Senate Judiciary Committee members Orrin Hatch, R-Utah, Chris Coons, D-Del., Jeff Flake, R-Ariz., Sheldon Whitehouse, D-R.I., Thom Tillis, R-N.C.,together with Senator Tammy Baldwin, D-Wisc. and House Members Rep. Doug Collins, R-Ga., and Jerrold Nadler, D-N.Y., today introduced a bipartisan, bicameral legislation Wednesday to help combat the loss of hundreds of billions of dollars each year in the United States to the theft of corporate trade secrets.
The Defend Trade Secrets Act would empower companies to protect their trade secrets in federal court by creating a federal private right-of-action.
“Unfortunately, in today’s global information age, there are endless examples of how easy—and rewarding—it can be to steal trade secrets,” Hatch said. “Yet there are no federal remedies available to help victim companies recover from their losses. The Defend Trade Secrets Act of 2015 establishes a uniform standard for what constitutes trade secret theft and will give U.S. companies the ability to protect their trade secrets in federal court. I hope Congress will act quickly to pass this bipartisan, bicameral bill that will help American companies maintain their competitive advantage both here and abroad.”
“In our increasingly globalized world, the intellectual property that drives the U.S. economy has never been more valuable or more vulnerable,” said Senator Chris Coons. “Too many American companies are losing jobs because their trade secrets are open to theft, threatening our economy and our security. This bipartisan bill finally gives trade secrets the same legal protections that other forms of critical intellectual protect enjoy. It’s a long overdue update that will empower American companies to protect their jobs in the 21st century. I urge Congress to act now and stop the hemorrhaging of jobs and revenue being lost to the theft of trade secrets by passing the Defend Trade Secrets Act.”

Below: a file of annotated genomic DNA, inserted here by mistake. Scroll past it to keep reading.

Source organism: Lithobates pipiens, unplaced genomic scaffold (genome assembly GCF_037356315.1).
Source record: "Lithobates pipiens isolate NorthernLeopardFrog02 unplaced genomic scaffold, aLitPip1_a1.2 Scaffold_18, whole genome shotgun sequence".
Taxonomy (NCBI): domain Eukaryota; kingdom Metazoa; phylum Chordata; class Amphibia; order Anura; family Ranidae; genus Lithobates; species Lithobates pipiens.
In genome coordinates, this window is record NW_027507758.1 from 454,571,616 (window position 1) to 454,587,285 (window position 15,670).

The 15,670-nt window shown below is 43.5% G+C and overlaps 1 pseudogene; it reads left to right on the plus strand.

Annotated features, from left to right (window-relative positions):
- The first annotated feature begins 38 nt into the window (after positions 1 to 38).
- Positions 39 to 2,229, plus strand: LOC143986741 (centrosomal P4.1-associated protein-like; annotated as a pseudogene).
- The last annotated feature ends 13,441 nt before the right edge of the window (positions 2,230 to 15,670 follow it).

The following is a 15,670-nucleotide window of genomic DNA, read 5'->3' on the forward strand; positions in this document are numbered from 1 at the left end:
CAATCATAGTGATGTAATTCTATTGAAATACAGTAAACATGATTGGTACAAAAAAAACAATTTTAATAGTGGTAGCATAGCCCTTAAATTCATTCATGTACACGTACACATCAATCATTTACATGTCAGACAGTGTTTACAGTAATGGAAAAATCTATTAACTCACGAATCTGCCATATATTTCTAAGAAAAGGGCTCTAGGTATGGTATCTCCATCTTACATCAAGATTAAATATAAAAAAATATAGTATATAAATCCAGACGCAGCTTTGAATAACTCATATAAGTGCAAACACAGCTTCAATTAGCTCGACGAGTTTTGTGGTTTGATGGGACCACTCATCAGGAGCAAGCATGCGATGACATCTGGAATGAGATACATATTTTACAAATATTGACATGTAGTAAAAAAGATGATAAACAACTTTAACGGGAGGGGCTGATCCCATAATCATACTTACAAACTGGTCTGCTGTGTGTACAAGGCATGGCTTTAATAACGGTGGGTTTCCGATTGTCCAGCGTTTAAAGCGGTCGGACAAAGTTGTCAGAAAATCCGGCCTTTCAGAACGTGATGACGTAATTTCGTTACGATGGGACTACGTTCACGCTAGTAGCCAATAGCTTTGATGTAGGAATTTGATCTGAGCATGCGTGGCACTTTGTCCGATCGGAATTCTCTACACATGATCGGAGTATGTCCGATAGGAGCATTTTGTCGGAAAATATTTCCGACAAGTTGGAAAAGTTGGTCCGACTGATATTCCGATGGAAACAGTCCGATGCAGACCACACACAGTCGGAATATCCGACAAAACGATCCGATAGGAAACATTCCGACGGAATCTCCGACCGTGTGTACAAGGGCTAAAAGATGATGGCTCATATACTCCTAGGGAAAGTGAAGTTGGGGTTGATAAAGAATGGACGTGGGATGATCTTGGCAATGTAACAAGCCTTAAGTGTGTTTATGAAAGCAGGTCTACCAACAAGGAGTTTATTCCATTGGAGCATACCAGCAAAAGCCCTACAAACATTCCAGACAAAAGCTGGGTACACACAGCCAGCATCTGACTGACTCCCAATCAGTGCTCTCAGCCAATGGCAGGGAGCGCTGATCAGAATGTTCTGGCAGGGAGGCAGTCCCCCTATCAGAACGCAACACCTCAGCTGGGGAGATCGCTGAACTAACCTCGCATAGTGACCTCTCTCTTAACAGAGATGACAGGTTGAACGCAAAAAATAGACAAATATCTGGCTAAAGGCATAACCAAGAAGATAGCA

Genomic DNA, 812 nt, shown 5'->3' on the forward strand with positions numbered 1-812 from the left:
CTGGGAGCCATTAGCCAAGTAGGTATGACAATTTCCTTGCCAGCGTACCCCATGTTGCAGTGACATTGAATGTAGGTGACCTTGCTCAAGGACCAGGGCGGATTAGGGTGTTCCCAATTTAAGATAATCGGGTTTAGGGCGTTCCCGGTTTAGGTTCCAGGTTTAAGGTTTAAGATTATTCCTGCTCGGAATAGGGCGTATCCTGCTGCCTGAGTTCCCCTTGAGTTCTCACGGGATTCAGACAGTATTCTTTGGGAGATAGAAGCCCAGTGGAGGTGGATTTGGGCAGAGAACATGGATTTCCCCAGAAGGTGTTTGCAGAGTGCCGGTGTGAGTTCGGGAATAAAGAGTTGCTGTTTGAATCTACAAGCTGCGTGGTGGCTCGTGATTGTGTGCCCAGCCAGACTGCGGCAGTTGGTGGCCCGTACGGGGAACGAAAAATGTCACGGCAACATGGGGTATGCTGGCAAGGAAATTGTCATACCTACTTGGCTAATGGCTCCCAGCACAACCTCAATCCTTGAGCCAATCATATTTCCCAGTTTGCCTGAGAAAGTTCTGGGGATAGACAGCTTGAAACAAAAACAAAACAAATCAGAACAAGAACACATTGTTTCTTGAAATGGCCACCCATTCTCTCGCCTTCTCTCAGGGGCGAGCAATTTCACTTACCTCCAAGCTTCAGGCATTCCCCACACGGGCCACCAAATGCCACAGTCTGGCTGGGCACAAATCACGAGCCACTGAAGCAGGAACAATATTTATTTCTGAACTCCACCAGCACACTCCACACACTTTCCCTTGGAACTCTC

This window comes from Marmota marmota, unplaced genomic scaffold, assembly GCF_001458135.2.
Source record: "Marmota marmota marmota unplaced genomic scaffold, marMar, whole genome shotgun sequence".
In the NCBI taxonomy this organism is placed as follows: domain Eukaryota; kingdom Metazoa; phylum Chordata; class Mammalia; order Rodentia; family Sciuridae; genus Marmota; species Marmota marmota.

“For innovation to keep driving economic growth in the United States, innovators must able to protect their intellectual property,” said Senator Jeff Flake. This legislation will take much-needed steps to empower victims of trade secret theft to protect their intellectual property in federal court. It’s also necessary that Congress address the fact that trade secret theft extends to foreign entities misappropriating U.S. trade secrets. To that end, I’d like to thank Sens. Hatch and Coons for working with me to include a study that looks into the extent of this problem.”
"Illinois is home to some of the world's leading manufacturing companies, which support thousands of jobs and generate tremendous economic activity for our state,"said Senator Durbin. "This bipartisan bill would ensure that their trade secrets – like the proprietary manufacturing processes that are central to their business operations – have important legal protections like those enjoyed by other forms of intellectual property."